We have lovely meal of roast beef, homemade noodles, and green beans during which Mr. Gaiman and I discuss the respective merits and problems of our current wips. Once GK's in bed--after Mr. Gaiman has shown the proper respect for his Star Wars Legos collection--Mr. Gaiman and DH launch into a technological discussion of the problems with Vista and why you need ant traps in the house to prevent the them from nesting in your brand new modem.

A little bored with the men's technobabble, I resume working on my NaNo wip.

Is this boring? Well, maybe. But the dream version of Mr. Gaiman gave me some wonderful tips on my current project. For that, I thank him profusely.

Now, as long as Neil's next journal post doesn't begin with "I had the oddest dream where a fan invited me to her home after my speech at a writer's conference and she made the most marvelous pumpkin pie. . ."

Wednesday, November 4, 2009

NaNo - Day 4 - The Bitter Wannabes

NaNo Word Count As Of This Post - 5,964 words

I love reading the blogs of industry pros and other writers. It's great to get tips and tricks from others in the same boat as me.

What's sad is the amazing amount of bitterness, recriminations and down-right nastiness I'm seeing in the blog comments lately. It's been bad. Really bad. To the point where blog administrators are approving comments before posting, turning off anonymous posts, or disallowing comments altogether.

*sigh* I don't know about anyone else but I try to purge that kind of negativity out of my life. It's just not freaking productive. This business is hard enough without self-defeating attitudes.

Now, back to the writing. . .

Monday, November 2, 2009

NaNo - Day 2 - Why I Don't Have to Be Michael Jordan to Enjoy Basketball

I was highly disappointed reading yesterday's blog post from a published author I repsect. She shared the sentiment of several other published folks that NaNo encourages the uninitiated, the uninformed and the just plain untalented to try to write a novel in one month. That the novice writer doesn't understand the pain and sacrifice that a REAL writer goes through to produce a novel.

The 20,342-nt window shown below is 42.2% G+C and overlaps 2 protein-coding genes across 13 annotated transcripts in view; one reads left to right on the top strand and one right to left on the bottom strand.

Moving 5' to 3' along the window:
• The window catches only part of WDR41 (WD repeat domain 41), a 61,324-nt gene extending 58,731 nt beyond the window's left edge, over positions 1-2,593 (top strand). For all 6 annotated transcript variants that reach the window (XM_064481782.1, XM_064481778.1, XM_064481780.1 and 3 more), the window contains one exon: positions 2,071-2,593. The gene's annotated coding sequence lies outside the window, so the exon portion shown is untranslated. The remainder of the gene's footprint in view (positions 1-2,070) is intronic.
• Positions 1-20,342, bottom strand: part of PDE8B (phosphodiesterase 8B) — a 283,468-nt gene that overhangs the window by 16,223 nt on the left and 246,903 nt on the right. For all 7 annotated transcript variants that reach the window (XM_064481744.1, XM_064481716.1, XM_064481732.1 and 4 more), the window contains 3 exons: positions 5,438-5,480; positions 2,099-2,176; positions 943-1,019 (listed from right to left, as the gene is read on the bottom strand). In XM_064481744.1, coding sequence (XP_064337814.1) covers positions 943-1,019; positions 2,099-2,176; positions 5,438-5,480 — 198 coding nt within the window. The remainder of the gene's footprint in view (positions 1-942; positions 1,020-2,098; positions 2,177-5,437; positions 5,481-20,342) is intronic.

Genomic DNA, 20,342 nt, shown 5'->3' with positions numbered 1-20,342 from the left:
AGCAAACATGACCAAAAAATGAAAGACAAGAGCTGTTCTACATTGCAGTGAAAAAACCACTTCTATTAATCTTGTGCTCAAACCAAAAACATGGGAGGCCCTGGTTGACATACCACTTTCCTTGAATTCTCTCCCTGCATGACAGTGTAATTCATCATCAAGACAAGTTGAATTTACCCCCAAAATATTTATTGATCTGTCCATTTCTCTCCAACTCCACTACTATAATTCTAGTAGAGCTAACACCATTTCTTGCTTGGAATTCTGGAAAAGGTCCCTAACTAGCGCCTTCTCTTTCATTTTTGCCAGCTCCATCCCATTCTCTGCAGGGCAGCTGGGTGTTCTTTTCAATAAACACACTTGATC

On one hand, I can see her point. NaNo is a major commitment. Hell, writing itself is a major commitment. The creative process of a lot of experienced writers, both published and unpublished can't handle this type of pressure cooker environment.

But all NaNo does is encourage people to put their creative pens to paper and TRY. NaNo will not turn anyone into Hemingway or Nabokov or heck, even King, nor does it claim to. But NaNo may get a nascent Harper Lee to see the potential in herself.

There's a big difference between me shooting hoops with my son and being arrogant or ignorant enough to think I've got a shot on a NBA team when I have no training or experience.

But playing at such an amateur level also doesn't mean I can't enjoy the game. And who knows what will be sparked in my son's imagination if he's willing to work.

Michael Jordan put in a minimum of twelve hours of practice when he played for the Chicago Bulls. If I'm willing to put in that kind of time and practice to become a professional writer. . .

Well, that's the difference, isn't it?

Sunday, November 1, 2009

NaNo - Day 1 - The Pet Dilemma

I'd planned on my blog posts being the warm-up exercise for starting NaNo each day. As you can tell by the time of this post, I probably won't get the full 1,667 words typed before midnight.

After pulling a full day at the day job, I came home to a serious family discussion. Our pound puppy, Haley, hasn't been doing very well lately. It started with accidents in the house. She hasn't had an accident in nearly fourteen years.

She's been stiff and arthritic for the last couple of years, but the pronounced difficulty in walking meant no more jaunts to the park two blocks from our house. The last three times we went, DH had to carry her home.

The bizarre behavior came next. She would get lost in the house she'd lived in for the last thirteen and a half years. Or she'd obsessively walk in circles in the middle of the living room.

The inability to keep food down followed. We switched to soft food, which seemed to help for a couple of weeks, but she's still not eating enough to stop from losing weight at an alarming rate.

Then the sweetest little dog in the world bit me twice in the last two weeks. When she brushed against GK's legs, he reached down to pet her, an automatic reaction, and she snapped at him. Thank goodness she didn't make contact. As for DH, well, we were blessed he didn't need stitches.

So tomorrow we take her to the vet and we have to face the fact we may not be bringing her home.

Happy Halloween/Samhain/New Year!

In honor of the holiday, check out the bestest theme song of the bestest Halloween movie EVAH!

Feel free to sing along.